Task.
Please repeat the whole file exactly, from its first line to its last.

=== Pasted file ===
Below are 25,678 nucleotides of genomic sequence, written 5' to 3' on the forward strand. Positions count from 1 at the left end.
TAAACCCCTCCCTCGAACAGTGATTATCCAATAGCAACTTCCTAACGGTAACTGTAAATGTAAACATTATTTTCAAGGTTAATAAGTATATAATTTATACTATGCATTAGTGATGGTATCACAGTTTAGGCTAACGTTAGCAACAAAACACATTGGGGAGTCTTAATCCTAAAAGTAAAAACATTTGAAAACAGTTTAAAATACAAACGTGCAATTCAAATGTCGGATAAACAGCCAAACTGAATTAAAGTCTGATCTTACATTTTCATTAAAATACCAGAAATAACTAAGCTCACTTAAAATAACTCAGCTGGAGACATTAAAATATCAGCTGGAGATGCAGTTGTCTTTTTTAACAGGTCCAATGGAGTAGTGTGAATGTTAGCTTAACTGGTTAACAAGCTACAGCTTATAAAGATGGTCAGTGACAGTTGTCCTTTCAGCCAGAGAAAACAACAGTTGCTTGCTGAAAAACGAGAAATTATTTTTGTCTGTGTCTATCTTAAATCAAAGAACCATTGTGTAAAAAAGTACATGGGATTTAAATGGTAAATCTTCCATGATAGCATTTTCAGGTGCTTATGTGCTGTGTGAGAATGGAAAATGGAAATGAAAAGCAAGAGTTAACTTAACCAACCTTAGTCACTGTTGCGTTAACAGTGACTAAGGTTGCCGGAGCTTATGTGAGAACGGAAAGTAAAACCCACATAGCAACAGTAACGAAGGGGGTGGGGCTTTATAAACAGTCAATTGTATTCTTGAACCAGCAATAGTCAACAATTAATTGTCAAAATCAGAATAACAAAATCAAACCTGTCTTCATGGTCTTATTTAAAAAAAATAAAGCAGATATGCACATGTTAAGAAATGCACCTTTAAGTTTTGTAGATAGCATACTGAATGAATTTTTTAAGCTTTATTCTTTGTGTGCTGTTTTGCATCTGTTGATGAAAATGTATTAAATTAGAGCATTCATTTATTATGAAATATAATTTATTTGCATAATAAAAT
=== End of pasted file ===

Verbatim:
Below are 25,678 nucleotides of genomic sequence, written 5' to 3' on the forward strand. Positions count from 1 at the left end.
TAAACCCCTCCCTCGAACAGTGATTATCCAATAGCAACTTCCTAACGGTAACTGTAAATGTAAACATTATTTTCAAGGTTAATAAGTATATAATTTATACTATGCATTAGTGATGGTATCACAGTTTAGGCTAACGTTAGCAACAAAACACATTGGGGAGTCTTAATCCTAAAAGTAAAAACATTTGAAAACAGTTTAAAATACAAACGTGCAATTCAAATGTCGGATAAACAGCCAAACTGAATTAAAGTCTGATCTTACATTTTCATTAAAATACCAGAAATAACTAAGCTCACTTAAAATAACTCAGCTGGAGACATTAAAATATCAGCTGGAGATGCAGTTGTCTTTTTTAACAGGTCCAATGGAGTAGTGTGAATGTTAGCTTAACTGGTTAACAAGCTACAGCTTATAAAGATGGTCAGTGACAGTTGTCCTTTCAGCCAGAGAAAACAACAGTTGCTTGCTGAAAAACGAGAAATTATTTTTGTCTGTGTCTATCTTAAATCAAAGAACCATTGTGTAAAAAAGTACATGGGATTTAAATGGTAAATCTTCCATGATAGCATTTTCAGGTGCTTATGTGCTGTGTGAGAATGGAAAATGGAAATGAAAAGCAAGAGTTAACTTAACCAACCTTAGTCACTGTTGCGTTAACAGTGACTAAGGTTGCCGGAGCTTATGTGAGAACGGAAAGTAAAACCCACATAGCAACAGTAACGAAGGGGGTGGGGCTTTATAAACAGTCAATTGTATTCTTGAACCAGCAATAGTCAACAATTAATTGTCAAAATCAGAATAACAAAATCAAACCTGTCTTCATGGTCTTATTTAAAAAAAATAAAGCAGATATGCACATGTTAAGAAATGCACCTTTAAGTTTTGTAGATAGCATACTGAATGAATTTTTTAAGCTTTATTCTTTGTGTGCTGTTTTGCATCTGTTGATGAAAATGTATTAAATTAGAGCATTCATTTATTATGAAATATAATTTATTTGCATAATAAAAT